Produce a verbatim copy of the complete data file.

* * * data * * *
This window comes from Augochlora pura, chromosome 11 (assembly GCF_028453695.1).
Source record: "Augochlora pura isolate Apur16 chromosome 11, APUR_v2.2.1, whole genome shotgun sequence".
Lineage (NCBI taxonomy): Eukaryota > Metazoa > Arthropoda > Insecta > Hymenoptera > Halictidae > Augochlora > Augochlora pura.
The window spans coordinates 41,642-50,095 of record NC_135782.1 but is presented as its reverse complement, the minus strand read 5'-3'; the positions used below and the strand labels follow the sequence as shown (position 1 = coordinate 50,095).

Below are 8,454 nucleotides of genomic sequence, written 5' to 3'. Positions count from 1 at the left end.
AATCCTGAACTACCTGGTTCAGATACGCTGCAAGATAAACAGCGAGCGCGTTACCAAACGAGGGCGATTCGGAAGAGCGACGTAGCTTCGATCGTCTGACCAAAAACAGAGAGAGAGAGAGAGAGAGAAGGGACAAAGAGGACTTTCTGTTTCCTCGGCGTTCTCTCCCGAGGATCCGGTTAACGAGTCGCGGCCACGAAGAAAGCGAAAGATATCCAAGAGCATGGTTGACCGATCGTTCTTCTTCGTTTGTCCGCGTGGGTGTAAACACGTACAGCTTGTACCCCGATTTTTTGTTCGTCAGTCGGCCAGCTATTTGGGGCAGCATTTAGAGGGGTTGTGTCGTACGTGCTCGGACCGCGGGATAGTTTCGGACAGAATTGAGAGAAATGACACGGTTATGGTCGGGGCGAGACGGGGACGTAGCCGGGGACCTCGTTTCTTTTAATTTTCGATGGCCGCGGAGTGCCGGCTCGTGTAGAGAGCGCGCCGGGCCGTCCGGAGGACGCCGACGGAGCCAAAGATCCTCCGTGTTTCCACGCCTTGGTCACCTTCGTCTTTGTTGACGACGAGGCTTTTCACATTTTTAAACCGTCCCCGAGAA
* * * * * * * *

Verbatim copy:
This window comes from Augochlora pura, chromosome 11 (assembly GCF_028453695.1).
Source record: "Augochlora pura isolate Apur16 chromosome 11, APUR_v2.2.1, whole genome shotgun sequence".
Lineage (NCBI taxonomy): Eukaryota > Metazoa > Arthropoda > Insecta > Hymenoptera > Halictidae > Augochlora > Augochlora pura.
The window spans coordinates 41,642-50,095 of record NC_135782.1 but is presented as its reverse complement, the minus strand read 5'-3'; the positions used below and the strand labels follow the sequence as shown (position 1 = coordinate 50,095).

Below are 8,454 nucleotides of genomic sequence, written 5' to 3'. Positions count from 1 at the left end.
AATCCTGAACTACCTGGTTCAGATACGCTGCAAGATAAACAGCGAGCGCGTTACCAAACGAGGGCGATTCGGAAGAGCGACGTAGCTTCGATCGTCTGACCAAAAACAGAGAGAGAGAGAGAGAGAGAAGGGACAAAGAGGACTTTCTGTTTCCTCGGCGTTCTCTCCCGAGGATCCGGTTAACGAGTCGCGGCCACGAAGAAAGCGAAAGATATCCAAGAGCATGGTTGACCGATCGTTCTTCTTCGTTTGTCCGCGTGGGTGTAAACACGTACAGCTTGTACCCCGATTTTTTGTTCGTCAGTCGGCCAGCTATTTGGGGCAGCATTTAGAGGGGTTGTGTCGTACGTGCTCGGACCGCGGGATAGTTTCGGACAGAATTGAGAGAAATGACACGGTTATGGTCGGGGCGAGACGGGGACGTAGCCGGGGACCTCGTTTCTTTTAATTTTCGATGGCCGCGGAGTGCCGGCTCGTGTAGAGAGCGCGCCGGGCCGTCCGGAGGACGCCGACGGAGCCAAAGATCCTCCGTGTTTCCACGCCTTGGTCACCTTCGTCTTTGTTGACGACGAGGCTTTTCACATTTTTAAACCGTCCCCGAGAA